Projected Changes in Summertime Circulation Patterns Imply Increased Drought Risk for the South-Central United States

Research output: Contribution to journalArticle

2 Scopus citations

Abstract

Historically, extreme hot, dry summers over the South-Central (SC) United States are dominated by an isolated dome of high pressure centered over the region. Applying self-organizing map techniques to North American Regional Reanalysis reanalysis and historical and future Coupled Model Intercomparison Project version 5 (CMIP5) simulations, we find that as the world warms, this type of high-pressure system is likely to become stronger and more frequent—even after removing the effect of surface warming on the expansion of the lower atmosphere. These projected changes appear to be related to self-reinforcing ocean-atmosphere interactions in a warming world. Specifically, intensified easterly winds over the Atlantic and Gulf of Mexico drive an increase in the meridional sea surface temperature gradient due to oceanic Ekman transport, which further enhances the ridge of high pressure extending across the SC United States: a dynamical relationship that increases confidence in regional projections of summer drought risk over the SC United States.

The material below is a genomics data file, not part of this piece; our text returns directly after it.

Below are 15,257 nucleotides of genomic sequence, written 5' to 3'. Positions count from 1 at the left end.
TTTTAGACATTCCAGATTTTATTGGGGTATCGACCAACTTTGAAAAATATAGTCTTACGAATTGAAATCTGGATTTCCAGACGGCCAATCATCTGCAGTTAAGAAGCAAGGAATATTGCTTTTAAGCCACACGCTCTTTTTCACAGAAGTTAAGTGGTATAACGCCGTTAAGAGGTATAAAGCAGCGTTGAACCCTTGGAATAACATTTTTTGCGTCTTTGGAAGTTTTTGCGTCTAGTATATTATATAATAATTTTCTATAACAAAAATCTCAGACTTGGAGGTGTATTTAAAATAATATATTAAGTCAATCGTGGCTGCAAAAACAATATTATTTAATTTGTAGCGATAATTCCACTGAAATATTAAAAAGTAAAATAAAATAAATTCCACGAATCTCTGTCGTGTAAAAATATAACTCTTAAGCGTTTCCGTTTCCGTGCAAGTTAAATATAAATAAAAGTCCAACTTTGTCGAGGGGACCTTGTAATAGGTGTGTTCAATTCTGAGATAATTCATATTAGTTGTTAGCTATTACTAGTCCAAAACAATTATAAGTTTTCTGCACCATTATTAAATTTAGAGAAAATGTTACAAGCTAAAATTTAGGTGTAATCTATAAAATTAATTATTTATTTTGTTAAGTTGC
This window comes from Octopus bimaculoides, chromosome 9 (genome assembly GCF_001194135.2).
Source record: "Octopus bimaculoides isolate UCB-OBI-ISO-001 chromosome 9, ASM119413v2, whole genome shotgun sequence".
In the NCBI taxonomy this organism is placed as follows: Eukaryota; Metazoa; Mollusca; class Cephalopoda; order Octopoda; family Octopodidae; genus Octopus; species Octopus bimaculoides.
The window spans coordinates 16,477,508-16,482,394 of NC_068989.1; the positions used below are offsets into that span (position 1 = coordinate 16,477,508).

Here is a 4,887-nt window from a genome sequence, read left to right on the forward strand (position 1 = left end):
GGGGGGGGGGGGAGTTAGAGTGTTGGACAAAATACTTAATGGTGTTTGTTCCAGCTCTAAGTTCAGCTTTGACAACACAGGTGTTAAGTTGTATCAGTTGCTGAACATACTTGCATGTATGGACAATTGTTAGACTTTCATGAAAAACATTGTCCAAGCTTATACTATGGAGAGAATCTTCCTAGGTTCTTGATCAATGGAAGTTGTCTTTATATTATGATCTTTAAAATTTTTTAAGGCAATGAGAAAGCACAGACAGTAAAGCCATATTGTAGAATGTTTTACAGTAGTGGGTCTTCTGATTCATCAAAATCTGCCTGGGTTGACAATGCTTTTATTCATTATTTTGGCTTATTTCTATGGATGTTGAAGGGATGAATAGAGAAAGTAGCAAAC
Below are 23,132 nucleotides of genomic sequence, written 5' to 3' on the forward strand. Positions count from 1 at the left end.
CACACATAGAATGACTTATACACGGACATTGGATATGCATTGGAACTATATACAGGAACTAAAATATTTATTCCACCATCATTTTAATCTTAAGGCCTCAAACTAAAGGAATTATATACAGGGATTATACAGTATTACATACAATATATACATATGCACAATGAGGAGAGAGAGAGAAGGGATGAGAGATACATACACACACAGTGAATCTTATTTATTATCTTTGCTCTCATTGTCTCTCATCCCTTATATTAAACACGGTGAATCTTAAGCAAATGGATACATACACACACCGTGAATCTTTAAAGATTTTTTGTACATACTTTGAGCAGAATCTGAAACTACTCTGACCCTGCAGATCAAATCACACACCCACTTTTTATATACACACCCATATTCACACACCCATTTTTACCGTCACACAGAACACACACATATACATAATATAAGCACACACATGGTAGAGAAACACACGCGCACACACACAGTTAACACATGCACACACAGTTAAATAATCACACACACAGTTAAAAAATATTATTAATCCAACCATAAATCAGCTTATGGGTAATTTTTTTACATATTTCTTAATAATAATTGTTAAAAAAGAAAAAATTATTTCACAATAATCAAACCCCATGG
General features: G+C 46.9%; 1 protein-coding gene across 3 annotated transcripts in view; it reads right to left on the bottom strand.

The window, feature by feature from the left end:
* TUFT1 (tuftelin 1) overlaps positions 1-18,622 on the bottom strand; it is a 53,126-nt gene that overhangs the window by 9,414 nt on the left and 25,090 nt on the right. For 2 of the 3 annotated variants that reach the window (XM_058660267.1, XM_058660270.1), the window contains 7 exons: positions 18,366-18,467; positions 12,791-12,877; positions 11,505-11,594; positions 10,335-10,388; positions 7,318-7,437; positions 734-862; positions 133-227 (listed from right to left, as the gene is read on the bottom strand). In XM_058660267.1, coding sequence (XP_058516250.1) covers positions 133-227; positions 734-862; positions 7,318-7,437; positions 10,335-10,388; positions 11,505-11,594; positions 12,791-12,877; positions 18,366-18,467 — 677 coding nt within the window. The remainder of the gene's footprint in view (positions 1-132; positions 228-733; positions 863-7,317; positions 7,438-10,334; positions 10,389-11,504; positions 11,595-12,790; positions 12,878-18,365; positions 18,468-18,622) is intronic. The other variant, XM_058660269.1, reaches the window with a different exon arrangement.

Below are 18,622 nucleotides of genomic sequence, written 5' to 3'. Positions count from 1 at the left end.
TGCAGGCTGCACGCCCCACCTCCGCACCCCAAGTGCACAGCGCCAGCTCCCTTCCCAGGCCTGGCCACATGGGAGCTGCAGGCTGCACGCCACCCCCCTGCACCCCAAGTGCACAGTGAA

Original languageEnglish
Pages (from-to)11,447-11,455
JournalGeophysical Research Letters
Volume45
Issue number20
DOIs
StatePublished - Oct 28 2018

Keywords

  • CMIP5 models
  • NASH
  • drought
  • sea surface temperature
  • self-organizing map

Fingerprint Dive into the research topics of 'Projected Changes in Summertime Circulation Patterns Imply Increased Drought Risk for the South-Central United States'. Together they form a unique fingerprint.

  • Cite this